Charles Feldman remembers Los Angeles as a city burgeoning with new synagogues but not a lot of innovative liturgical music at the time he began his career.
"There were very few people in the city who were major Jewish musicians at the time. I was a kid going into a field wide open," says Feldman.
"When I came to Wilshire Boulevard Temple, Rabbi Edgar F. Magnin was there, and the temple was basically in its classical Reform mode. From a musical point of view, it meant that there was no cantor, solo parts were sung by members of the choir on the choir loft, and there was no congregational participation in the music."
As director of music for the venerable synagogue and its camps, Feldman helped change all this. On May 7, a musical tribute will be held in Feldman's honor as he steps down after 42 years.
"Chuck has a marvelous way with people," says Wilshire Boulevard's Senior Rabbi Harvey J. Fields (Feldman's colleague since 1982), "whether it was at [Camp Hess Kramer] or with the religious-school kids...or working on a one-to-one basis with a bar mitzvah or bat mitzvah child."
Feldman not only contributed as a choir leader but as a composer, having created original Jewish compositions for all occasions.
"A great deal of Jewish music goes unheard, unpublished and undistributed, but somehow there are pieces of mine which have become standards at camps and synagogues around the United States," says Feldman, somewhat incredulously.
Feldman's ear for synagogue song developed while he was growing up in the Bronx, when his Orthodox grandfather would take him to the Hebrew Institute of University Heights. In 1944, Feldman moved to Los Angeles and learned baritone horn and string bass at Fairfax High School. After majoring in music at Los Angeles City College and Los Angeles State College, Feldman studied piano with Jacob Previn (Andre's father) before attending Brandeis Camp (now Brandeis-Bardin) under the tutelage of Max Helfman. It was Helfman, along with Isadore Freed, whom Feldman cites as his greatest influence.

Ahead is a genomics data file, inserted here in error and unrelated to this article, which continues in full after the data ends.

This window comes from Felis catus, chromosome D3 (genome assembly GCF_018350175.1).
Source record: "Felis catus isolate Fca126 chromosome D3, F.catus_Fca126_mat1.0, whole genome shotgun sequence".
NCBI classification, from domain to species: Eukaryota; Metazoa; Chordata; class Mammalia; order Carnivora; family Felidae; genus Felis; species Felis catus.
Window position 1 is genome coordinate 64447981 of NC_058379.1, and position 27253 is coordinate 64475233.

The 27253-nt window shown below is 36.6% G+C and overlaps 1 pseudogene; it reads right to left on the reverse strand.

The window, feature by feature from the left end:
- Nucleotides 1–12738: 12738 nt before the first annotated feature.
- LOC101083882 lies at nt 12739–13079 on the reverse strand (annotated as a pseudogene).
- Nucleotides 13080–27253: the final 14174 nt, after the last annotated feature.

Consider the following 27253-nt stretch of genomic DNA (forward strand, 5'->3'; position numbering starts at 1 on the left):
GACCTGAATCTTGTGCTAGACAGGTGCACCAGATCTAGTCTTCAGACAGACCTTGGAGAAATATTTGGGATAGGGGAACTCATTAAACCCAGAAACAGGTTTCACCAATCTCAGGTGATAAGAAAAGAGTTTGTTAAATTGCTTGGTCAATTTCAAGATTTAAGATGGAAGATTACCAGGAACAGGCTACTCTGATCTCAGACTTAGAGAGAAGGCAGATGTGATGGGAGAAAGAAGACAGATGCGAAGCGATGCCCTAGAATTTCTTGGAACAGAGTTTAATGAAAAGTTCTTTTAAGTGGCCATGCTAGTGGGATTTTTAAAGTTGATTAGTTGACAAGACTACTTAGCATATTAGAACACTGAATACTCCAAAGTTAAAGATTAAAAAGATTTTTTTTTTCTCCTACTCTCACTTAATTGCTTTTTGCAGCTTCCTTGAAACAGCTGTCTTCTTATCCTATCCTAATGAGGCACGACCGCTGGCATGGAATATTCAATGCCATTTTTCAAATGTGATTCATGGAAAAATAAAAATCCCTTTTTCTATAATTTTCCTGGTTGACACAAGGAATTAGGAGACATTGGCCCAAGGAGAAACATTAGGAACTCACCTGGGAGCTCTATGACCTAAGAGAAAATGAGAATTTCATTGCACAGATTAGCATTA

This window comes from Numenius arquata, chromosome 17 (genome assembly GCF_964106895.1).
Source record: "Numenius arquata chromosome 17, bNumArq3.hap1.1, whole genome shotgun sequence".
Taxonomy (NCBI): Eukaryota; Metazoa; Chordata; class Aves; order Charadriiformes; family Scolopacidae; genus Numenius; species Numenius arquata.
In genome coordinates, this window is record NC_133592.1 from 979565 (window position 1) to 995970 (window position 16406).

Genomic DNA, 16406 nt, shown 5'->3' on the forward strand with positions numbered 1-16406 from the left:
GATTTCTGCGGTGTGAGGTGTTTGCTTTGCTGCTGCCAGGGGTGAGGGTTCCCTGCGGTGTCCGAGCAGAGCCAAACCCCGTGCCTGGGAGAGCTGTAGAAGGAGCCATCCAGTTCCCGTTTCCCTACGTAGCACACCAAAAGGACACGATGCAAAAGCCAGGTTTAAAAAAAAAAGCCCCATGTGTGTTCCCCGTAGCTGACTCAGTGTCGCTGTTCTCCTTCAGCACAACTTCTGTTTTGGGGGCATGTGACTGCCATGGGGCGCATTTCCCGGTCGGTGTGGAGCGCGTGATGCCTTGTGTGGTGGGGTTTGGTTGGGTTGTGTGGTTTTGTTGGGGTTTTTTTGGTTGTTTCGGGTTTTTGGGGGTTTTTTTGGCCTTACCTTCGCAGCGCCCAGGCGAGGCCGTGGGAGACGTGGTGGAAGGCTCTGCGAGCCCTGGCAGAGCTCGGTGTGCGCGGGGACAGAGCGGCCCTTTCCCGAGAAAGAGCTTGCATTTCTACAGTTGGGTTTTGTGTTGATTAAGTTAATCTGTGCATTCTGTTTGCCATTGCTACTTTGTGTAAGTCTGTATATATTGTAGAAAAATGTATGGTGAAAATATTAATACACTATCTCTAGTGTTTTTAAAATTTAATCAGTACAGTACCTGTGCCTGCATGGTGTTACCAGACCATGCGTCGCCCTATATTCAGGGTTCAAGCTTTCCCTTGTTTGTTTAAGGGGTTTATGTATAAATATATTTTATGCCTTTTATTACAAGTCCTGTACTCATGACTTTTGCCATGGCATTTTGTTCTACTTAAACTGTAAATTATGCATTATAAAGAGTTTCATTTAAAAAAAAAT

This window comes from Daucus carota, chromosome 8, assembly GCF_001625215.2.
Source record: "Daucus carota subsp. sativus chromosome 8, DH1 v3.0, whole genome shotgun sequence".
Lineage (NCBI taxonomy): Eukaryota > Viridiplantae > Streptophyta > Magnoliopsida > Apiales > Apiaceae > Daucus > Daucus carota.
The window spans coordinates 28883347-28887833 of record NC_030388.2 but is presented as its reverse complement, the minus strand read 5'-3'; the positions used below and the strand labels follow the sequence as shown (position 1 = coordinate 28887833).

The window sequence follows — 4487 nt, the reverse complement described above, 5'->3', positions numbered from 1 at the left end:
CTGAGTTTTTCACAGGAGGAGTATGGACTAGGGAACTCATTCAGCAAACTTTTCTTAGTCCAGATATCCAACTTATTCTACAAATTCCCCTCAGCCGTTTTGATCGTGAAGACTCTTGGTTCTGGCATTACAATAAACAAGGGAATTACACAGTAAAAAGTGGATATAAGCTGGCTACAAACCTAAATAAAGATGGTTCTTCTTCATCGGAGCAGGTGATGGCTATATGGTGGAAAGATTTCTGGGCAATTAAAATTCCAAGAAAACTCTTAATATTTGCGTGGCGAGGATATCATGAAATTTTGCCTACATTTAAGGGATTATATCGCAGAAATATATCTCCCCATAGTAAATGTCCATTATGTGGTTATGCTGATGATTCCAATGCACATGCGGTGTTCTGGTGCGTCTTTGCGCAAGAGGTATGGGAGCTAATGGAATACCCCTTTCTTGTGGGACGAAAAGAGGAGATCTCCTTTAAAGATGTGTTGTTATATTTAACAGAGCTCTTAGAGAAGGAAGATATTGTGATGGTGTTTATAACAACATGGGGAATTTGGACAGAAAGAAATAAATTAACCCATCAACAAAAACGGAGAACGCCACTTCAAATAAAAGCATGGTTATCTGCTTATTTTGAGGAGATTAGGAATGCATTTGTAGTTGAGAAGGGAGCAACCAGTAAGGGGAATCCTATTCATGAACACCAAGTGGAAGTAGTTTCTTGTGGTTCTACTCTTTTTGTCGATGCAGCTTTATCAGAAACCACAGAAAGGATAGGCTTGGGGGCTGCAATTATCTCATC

Last year, Feldman enjoyed a career highlight when he was hired to work on the "Avinu Malkeinu" track on Barbra Streisand's album, "On Higher Ground." After a Malibu meeting with Streisand and Marvin Hamlisch, he went about assembling a 24-person choir. Naturally, when he presented each singer with the opportunity to work with the legendary chanteuse, "not one of them turned it down," says Feldman, half-joking that they would have quit their day jobs to perform at what turned out to be a four-hour recording session. "It was a wonderful professional experience."
Despite a professional dalliance with pop divas, it is the synagogue musical catalog that has captured Feldman's heart and imagination.
"There's been a lot written about the future of American Jewish music," he says. "Of the opposing forces of formal synagogue music and sing-a-long, my belief is that for the future of Jewish music in the synagogue is a liturgy that strikes a balance between both [genres]."
Feldman is looking forward to his time ahead, which he will spend with his family and, in his words, "compose, compose, compose and relax, relax, relax."
For more information on the tribute, call (213) 388-2401.